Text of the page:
Report: Nanotechnology's EHS risks can be addressed responsibly today
Stakeholders ranging from corporations
to start-ups to protest groups are concerned about the environmental, health,
and safety (EHS) risks of nanoparticles -- the prospect that tiny, engineered
particles of matter might harm workers, consumers or the environment. While
such EHS risks do exist, they can be appropriately addressed today using
well-established risk management techniques, according to a new report from
Lux Research, "A Prudent Approach to Nanotech Environmental, Health,
and Safety Risks."
"If definitive data was available about the toxicity and environmental
impact of nanoparticles, there would be no debate," said Lux Research Vice
President of Research Matthew M. Nordan. "However, today fundamental research
in the field is just getting underway. Lab-based studies are thin on the
ground, and those that have been published sometimes conflict. We recommend
that corporations and start-ups assess nanotech EHS issues based on existing
risk management frameworks -- substituting informed, conservative proxies for
definitive data -- to make wise commercialization decisions."
To build a framework for assessing nanotech EHS risks, Lux Research
conducted exhaustive secondary research on the issue and interviewed
42 relevant start-up executives, academics, government agency representatives,
non-governmental organization representatives, insurance company executives,
and corporate EHS officers. The report finds that:
- Nanotech EHS risks fall into two distinct classes: 1) real risks that
specific types of nanoparticles may be hazardous, and 2) perceived
risks that they pose a threat regardless of whether or not it is real.
Both are equally important in gating the progress of nanotechnology
- Many nanotechnology applications, such as nanoimprint lithography and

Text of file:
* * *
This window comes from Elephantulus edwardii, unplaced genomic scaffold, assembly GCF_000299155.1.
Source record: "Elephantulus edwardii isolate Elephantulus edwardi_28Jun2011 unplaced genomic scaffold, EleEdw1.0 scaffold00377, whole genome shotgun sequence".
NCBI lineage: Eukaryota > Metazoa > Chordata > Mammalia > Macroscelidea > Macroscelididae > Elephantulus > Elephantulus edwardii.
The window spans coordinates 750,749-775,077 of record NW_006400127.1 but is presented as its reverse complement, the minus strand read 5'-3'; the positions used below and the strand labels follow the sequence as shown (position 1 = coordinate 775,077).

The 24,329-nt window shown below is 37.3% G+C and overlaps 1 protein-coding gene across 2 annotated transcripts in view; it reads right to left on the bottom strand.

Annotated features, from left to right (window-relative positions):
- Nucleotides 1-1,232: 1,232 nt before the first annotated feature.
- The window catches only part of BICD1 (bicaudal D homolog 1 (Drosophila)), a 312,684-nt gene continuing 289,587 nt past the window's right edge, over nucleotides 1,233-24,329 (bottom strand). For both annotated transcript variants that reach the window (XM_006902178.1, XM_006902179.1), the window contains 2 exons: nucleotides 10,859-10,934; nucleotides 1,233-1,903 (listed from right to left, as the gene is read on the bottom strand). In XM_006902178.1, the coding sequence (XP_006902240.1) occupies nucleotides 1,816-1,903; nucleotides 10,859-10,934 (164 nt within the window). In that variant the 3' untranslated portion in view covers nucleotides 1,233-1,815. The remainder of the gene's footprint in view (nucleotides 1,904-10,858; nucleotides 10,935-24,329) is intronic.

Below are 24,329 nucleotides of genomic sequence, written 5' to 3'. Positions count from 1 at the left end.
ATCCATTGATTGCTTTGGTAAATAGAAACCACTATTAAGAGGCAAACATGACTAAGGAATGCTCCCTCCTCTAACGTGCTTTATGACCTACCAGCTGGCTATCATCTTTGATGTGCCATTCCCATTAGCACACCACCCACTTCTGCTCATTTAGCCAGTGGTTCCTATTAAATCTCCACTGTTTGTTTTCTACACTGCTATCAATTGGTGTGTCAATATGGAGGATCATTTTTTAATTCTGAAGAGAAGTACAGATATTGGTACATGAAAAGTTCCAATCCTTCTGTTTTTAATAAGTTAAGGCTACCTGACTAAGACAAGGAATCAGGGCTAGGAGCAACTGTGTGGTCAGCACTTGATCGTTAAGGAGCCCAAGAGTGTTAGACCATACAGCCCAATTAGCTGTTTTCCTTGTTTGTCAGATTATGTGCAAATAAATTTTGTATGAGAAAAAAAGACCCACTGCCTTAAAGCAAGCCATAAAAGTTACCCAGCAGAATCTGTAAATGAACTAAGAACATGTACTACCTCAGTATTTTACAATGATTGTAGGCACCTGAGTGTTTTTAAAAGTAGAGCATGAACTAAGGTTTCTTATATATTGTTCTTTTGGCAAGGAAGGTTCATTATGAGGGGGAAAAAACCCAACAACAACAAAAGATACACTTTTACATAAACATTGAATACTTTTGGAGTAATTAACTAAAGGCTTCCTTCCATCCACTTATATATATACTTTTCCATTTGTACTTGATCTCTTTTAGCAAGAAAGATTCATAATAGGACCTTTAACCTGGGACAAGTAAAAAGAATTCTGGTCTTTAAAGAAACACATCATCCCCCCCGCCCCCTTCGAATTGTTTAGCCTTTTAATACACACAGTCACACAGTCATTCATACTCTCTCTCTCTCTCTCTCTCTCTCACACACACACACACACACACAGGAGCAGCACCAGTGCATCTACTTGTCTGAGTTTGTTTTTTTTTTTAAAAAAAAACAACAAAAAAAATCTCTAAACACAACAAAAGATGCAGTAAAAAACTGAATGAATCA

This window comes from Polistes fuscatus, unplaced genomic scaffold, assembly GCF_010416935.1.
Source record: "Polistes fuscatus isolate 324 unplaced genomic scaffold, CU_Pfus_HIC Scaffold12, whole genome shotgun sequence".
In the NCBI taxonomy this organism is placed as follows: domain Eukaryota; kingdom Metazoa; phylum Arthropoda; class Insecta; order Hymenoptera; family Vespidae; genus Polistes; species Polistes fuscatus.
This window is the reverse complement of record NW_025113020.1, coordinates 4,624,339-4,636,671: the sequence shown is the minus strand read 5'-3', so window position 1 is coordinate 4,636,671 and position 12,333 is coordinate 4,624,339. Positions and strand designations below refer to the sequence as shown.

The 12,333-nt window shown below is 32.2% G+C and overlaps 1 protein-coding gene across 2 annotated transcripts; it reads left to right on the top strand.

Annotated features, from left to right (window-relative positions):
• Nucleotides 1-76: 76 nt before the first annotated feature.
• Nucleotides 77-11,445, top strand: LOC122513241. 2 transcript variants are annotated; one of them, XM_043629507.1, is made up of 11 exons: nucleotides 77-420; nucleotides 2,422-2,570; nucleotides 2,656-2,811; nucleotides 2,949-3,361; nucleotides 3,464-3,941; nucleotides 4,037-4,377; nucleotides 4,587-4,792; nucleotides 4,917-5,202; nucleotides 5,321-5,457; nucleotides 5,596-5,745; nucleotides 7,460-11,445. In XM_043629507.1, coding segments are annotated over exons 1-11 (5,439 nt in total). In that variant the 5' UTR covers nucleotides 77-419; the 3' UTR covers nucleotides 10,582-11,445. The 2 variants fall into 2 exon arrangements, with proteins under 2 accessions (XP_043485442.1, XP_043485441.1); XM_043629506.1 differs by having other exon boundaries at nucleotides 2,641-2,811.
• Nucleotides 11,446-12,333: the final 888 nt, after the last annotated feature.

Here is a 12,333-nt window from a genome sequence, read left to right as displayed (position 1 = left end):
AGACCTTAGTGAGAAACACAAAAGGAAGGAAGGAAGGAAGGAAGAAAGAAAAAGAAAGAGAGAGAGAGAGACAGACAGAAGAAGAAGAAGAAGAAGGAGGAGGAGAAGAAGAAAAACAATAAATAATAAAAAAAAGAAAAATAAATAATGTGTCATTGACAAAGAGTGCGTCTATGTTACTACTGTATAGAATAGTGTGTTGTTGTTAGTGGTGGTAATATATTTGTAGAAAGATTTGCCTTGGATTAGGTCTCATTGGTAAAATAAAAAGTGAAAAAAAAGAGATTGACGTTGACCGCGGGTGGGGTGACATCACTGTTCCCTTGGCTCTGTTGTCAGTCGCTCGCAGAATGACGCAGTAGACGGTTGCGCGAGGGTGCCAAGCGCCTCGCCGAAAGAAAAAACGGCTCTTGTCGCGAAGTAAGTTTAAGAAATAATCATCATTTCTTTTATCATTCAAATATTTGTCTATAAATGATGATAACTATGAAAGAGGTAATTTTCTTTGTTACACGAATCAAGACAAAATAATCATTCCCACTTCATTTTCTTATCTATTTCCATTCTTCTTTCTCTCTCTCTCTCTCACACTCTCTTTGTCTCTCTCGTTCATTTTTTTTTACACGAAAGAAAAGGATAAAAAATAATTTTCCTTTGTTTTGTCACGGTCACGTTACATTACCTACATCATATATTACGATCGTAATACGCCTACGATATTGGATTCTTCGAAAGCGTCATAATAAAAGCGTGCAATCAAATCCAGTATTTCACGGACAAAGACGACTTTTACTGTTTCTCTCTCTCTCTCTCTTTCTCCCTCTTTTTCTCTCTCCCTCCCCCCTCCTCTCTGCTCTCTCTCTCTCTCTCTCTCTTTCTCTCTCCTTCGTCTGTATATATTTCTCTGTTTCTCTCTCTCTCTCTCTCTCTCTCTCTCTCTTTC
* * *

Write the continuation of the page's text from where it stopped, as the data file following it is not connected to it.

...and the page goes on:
insulation made from nanoporous materials, do not incorporate
nanoparticles and thus present little cause for concern.
- Different types of nanoparticles merit different levels of caution.
Some, like silicon nanowires, look to be harmless on current evidence;
others, such as cadmium-selenide quantum dots, raise greater cause for
- Even the most dangerous particles pose no threat if people never
encounter them in significant quantities. The potential for exposure to
nanoparticles varies across a product's life cycle. Workers have the
potential to be exposed to large quantities of nanoparticles at
manufacturing, but in factory environments that can be tightly
controlled; consumers are unlikely ever to be exposed to engineered
nanoparticles that might enter their bodies because nearly all
applications will fix nanoparticles in place, for example inside a
plastic composite; and the environment may be exposed to nanoparticles
when the products they're incorporated in are discarded at end-of-life
-- the life cycle stage with the greatest uncertainty and need for more
- Of $8 trillion in projected manufacturing output incorporating
nanotechnology through 2014, Lux Research calculates that 25 percent is
exposed to real risk at manufacturing, which should be easiest to
mitigate. Seven percent is exposed to real risk at use, and 14 percent is exposed to risk
at end-of-life. However, 40 percent is exposed to perceptual risk.
The report finds that nanotech EHS risks require specific actions from
corporations, start-ups, investors and governments to address. Corporations
and start-ups should consider the full lifecycle of nanoparticles in the
products they go into, focus on communicating nanotech's benefits to consumers
as well as risks, and work together to execute fundamental toxicity studies
early in application development. Investors should incorporate EHS risks into
their valuations of nanotech start-ups and publicly traded companies,
affording them the same priority as the strength of the company's management
team or intellectual property.
"Ultimately, governments are accountable for ensuring that applications of
nanoparticles are developed responsibly," said Nordan. "We believe that
funding levels for nanotech EHS research must be substantially increased to
between two and four times today's spending; only 3.7 percent of the $1.05 billion
U.S. National Nanotechnology Initiative budget for 2006 is earmarked for EHS
issues. Further, governments must wield their influence to coordinate today's
globally splintered nanotech EHS initiatives, and set clear expectations for
industry as to how they plan to regulate nanoparticles. There is evidence that
regulatory ambiguity is beginning to slow commercialization."
The report provides decision tools that assess the likely EHS risks of ten
categories of nanomaterials across ten target applications. An executive summary of the
report is available at http://www.luxresearchinc.com.
This article originally appeared in the 06/01/2005 issue of Environmental Protection.